EMS and some isolation exercises have value, but they are not going to handle overload as well as a good low load plyometric program. I have outlined side hopping in my plyometric article here. EMS overlays on great conventional programs and is used in conjunction with training and rehabilitation. Combined plyometrics and EMS seem to work great, but most of the studies are not on the foot itself, but on the muscle of the ankle and upward. Electrode placement becomes a bit tricky because it’s hard to target the area, so the standard approach is to just raise the settings high to get as much of the fiber as possible.
Solution: Four to six weeks for two to three sessions (no less than 12 treatments). Use a setting of high frequency and high intensity for 20 minutes per foot.
Maximal Strength Program (Propulsion)
EMS is most commonly used for muscle performance, which is very controversial because most of the studies are limited. The NSCA did a nice job publishing a review of EMS and performance, showing how much interpretation was needed to draw serious conclusions. The article (which has two parts) shared the types of protocols used and the types of changes to muscle performance. I think it is a great review of the literature and can’t say enough good things about the work the authors put in.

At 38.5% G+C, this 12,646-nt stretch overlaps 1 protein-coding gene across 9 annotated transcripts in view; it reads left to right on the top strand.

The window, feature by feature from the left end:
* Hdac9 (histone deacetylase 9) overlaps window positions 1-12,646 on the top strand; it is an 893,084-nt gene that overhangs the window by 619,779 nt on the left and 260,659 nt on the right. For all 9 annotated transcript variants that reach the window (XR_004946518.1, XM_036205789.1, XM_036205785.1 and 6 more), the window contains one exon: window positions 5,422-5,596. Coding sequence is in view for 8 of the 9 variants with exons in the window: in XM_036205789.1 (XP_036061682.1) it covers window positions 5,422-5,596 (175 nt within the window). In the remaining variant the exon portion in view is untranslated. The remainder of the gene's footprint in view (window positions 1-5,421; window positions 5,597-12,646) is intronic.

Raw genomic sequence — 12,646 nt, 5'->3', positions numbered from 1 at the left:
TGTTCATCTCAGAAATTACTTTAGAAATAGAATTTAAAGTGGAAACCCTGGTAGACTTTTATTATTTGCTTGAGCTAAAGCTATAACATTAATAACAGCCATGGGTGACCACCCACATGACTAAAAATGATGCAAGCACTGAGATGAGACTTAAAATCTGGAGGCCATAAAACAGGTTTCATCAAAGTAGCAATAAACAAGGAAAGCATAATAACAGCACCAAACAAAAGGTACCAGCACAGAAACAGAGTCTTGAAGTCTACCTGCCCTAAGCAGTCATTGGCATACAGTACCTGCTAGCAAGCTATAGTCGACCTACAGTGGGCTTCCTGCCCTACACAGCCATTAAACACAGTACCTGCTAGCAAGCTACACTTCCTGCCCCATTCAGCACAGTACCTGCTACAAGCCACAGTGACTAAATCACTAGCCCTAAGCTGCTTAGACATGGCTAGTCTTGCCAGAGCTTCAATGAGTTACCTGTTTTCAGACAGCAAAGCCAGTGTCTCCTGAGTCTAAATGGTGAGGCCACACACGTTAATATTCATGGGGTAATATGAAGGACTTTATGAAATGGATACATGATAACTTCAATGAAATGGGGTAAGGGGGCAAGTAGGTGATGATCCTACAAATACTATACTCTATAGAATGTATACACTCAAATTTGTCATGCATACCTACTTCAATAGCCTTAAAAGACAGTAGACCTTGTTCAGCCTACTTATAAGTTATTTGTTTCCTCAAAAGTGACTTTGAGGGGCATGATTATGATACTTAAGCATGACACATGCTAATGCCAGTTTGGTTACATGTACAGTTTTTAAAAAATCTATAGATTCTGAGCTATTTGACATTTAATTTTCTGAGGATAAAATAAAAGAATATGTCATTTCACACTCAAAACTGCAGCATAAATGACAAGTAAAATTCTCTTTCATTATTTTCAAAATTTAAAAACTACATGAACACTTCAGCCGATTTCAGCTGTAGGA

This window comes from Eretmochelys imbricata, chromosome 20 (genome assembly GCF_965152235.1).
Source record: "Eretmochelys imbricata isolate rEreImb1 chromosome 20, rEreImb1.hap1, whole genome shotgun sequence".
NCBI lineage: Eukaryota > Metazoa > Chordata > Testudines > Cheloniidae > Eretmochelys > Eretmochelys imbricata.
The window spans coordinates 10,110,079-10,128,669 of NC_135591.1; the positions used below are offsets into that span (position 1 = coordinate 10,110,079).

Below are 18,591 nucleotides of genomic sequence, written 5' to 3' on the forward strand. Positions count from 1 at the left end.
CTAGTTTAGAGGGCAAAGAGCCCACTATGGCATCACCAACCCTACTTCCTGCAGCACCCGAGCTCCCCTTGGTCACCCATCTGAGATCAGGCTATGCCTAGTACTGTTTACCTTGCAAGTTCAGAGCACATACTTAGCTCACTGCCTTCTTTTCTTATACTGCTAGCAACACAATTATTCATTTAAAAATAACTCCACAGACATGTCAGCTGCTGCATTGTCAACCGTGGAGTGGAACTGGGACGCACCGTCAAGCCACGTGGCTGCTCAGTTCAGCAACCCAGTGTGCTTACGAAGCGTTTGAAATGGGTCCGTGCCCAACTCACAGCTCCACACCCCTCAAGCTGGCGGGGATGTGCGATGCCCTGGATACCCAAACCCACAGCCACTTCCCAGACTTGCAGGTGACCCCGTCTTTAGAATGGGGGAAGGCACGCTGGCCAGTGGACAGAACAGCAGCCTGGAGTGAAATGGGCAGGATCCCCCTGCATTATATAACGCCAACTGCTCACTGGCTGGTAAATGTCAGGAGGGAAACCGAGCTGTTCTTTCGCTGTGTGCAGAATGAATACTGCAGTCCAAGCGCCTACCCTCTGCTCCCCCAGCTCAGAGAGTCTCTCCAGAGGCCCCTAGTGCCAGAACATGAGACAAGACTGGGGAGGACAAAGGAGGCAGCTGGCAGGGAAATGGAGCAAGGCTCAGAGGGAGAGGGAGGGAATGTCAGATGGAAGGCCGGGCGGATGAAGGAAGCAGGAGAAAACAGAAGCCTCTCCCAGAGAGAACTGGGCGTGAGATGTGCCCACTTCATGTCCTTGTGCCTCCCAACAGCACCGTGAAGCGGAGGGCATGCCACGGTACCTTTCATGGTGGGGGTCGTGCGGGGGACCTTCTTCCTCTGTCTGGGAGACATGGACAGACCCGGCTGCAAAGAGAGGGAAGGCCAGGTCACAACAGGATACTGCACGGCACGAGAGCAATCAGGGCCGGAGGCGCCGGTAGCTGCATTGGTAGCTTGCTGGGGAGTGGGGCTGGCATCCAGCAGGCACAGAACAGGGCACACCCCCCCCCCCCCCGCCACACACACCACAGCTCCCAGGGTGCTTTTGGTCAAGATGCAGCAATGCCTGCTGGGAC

Still, they summarized the existing research and many studies as either lacking controls or having a design that satisfies the populations and training that much of us need. Overall, the conclusions were very compelling and the authors stated the following: “The present review shows that EMS training is able to significantly enhance the most important components of the athletes’ performance such as maximal strength and speed strength in the form of explosive movements with maximal forces like, for example, jumping, sprinting, or throwing.”
To be perfectly honest, most of the changes I have seen have been strength changes only. There were a few power improvements and maybe two or three athletes had changes in speed from EMS. I love EMS research, but it’s hard for me to construct my own study. I never want any athlete I work with to be the athlete from the population (control group) that misses out.Most of the changes I have seen with EMS training have been strength changes only. Click To Tweet
Intense muscle stimulation is not really passive. While the volitional element of the contractions is gone from the electrical impulse, the comfort of massage or intermittent compression is also removed. Maximal tolerance is mentally exhausting and it is sometimes at a threshold at which athletes will not comply, or they will reduce the intensity to the point it’s not worth doing. I find that using EMS during maximal phases is the only time I can get sustainable use, as the connection and motivation are there.